Gandhi resided at the Sabarmati Ashram (also known as the Harijan Ashram) from 1917 until 1930 and served as one of the main centers of the Indian freedom struggle. The Ashram was established with a dual mission: 1) To serve as an institution that would carry on a search for truth and 2) a platform to bring together a group of workers committed to non-violence who would help secure freedom for India.
The Ashram, sprawled over 36 acres, was a human laboratory where Gandhi could test his moral and spiritual hypotheses. It was a family not linked by blood or property, but by an allegiance to common ideals. These main objectives of Sabarmati were as follows: Education, Truth (Non-Violence and Love), Celibacy, Control of the palate (no liquor or meat), No Stealing, Non-Possession (simple living high thinking), Use of home-made articles, Conquer of Fear, and the eradication of untouchabiilty. By conceiving such a vision Gandhi and his followers hoped to foster a new social construct of truth and non-violence that would help to revolutionize the existing patterns of society. Over the years, the Ashram became home to the ideology that set India free. It aided countless other nations and people in their own battles against oppressive forces.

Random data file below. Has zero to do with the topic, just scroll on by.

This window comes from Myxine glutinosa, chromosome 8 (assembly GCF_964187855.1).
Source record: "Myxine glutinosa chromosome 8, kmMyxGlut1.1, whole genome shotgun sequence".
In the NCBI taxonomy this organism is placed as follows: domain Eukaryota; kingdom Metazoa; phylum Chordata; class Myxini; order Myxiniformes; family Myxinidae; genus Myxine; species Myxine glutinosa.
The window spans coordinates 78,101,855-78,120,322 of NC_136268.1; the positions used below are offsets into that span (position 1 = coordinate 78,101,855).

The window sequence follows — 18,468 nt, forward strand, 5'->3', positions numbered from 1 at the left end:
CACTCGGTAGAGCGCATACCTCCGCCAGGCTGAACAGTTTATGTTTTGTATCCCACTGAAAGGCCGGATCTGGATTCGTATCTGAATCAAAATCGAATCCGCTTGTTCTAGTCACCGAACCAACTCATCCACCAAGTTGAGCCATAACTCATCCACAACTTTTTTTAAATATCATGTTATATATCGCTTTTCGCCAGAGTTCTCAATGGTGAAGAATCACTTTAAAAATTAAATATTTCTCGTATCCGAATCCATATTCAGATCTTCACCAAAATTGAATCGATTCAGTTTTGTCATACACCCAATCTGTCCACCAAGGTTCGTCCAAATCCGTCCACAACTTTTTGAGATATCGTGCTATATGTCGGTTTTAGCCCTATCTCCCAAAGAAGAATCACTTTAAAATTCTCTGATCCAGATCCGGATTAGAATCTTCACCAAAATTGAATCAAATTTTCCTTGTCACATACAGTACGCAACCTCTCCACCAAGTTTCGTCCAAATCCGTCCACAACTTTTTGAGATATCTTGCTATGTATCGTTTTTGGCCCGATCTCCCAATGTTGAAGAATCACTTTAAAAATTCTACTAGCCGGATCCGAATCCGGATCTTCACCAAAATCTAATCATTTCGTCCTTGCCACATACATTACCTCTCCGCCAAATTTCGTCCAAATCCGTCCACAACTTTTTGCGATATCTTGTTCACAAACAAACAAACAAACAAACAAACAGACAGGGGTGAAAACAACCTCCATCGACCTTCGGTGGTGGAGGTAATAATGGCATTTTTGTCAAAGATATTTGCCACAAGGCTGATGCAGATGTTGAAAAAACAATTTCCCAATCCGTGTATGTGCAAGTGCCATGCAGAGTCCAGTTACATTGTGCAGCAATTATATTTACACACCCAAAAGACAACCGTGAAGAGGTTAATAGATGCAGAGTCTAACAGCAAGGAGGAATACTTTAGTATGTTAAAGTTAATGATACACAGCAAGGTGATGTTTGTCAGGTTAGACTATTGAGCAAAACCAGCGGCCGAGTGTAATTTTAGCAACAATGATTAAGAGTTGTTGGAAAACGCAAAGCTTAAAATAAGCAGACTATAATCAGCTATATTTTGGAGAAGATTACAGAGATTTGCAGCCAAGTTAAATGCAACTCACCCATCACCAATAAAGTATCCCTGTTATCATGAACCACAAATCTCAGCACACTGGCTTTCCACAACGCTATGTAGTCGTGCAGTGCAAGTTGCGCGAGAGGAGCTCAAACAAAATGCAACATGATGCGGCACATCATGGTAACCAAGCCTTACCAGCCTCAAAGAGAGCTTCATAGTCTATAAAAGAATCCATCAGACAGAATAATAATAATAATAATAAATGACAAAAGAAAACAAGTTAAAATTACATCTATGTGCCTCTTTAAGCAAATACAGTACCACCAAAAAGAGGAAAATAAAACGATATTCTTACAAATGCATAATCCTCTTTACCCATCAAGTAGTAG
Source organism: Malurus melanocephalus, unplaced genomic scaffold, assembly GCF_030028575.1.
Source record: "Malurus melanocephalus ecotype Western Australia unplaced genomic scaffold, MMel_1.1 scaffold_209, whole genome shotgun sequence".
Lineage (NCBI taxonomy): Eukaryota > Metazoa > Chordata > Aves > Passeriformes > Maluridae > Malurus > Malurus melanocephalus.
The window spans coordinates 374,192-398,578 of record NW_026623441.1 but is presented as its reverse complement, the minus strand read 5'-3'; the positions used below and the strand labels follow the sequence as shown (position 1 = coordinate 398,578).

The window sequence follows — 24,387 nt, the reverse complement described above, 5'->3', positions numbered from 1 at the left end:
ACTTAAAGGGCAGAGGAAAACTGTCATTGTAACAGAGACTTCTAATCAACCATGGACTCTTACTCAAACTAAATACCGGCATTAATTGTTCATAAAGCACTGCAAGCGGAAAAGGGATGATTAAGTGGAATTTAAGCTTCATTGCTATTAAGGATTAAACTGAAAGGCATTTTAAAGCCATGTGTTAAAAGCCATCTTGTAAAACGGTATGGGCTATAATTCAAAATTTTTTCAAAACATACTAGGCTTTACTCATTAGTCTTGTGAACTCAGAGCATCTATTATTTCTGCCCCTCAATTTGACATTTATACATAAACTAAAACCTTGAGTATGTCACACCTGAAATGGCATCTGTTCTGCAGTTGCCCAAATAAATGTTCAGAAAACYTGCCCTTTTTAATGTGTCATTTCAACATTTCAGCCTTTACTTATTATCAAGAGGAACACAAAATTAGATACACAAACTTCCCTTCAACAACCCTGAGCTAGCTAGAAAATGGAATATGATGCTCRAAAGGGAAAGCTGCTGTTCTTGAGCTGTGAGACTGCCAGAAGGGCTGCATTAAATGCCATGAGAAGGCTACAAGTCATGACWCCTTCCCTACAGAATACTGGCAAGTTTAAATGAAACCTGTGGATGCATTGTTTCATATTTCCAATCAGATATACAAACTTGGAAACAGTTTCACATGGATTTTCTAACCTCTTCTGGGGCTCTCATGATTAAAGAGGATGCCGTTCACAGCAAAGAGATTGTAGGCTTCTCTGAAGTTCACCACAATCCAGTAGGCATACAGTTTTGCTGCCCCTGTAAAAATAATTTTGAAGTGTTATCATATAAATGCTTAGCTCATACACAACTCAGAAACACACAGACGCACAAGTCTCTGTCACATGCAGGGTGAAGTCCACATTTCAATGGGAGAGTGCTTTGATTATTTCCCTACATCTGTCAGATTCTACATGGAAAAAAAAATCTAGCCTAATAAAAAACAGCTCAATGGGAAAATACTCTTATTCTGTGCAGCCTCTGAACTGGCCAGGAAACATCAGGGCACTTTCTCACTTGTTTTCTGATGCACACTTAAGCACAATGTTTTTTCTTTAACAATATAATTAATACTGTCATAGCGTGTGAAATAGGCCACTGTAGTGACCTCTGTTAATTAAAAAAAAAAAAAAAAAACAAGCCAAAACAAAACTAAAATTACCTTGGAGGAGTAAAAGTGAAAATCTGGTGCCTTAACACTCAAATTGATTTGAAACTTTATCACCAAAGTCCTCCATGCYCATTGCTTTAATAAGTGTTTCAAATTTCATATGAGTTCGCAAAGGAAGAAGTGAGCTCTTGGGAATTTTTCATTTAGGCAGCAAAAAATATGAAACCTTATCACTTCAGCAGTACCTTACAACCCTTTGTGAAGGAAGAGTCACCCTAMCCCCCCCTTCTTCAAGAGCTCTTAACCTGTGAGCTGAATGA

The first struggle Gandhi headed from the Sabarmati Ashram was for the textile workers strike. There was a complete deadlock between the mill owners and the inadequately paid workers. It was difficult for the workers not to become angry, as they were starving. However, Gandhi joined with them in fast, and later used the strikers to found a Weavers School at Sabarmati.
Gandhi’s charkha and untouchability campaign brought the majority of the deprived masses of India into the national mainstream. Also during his time at Sabarmati, Gandhi was jailed for 6 years in the nearby prison and published his now famous autobiography, "My Experiments With Truth", after his release.
The most famous and epic chapter of the Sabarmati Ashram came in the way Gandhi bid farewell to it. On March 12, 1930, directed by his ‘inner voice,’ Gandhiji embarked on a 240 mile walk with 79 selected followers to break the Salt Tax, imposed by the British. This, known in history as The Dandi Salt March, united the country and set into motion the events that would later free a nation. Gandhi was no longer referred to as Mohandas, but as Mahatma, or ‘Great Soul.’ Gandhi has said he would never return to Sabarmati until India achieved Independence. He did, though on a somber note, see India gain Independence on August 15, 1947; but was unable to return to Sabarmati, as he was assassinated on January 30, 1948.
Today, the Ashram serves as a source of inspiration and guidance, and stands as a monument to Gandhi’s life mission and a testimony to others who have fought a similar struggle.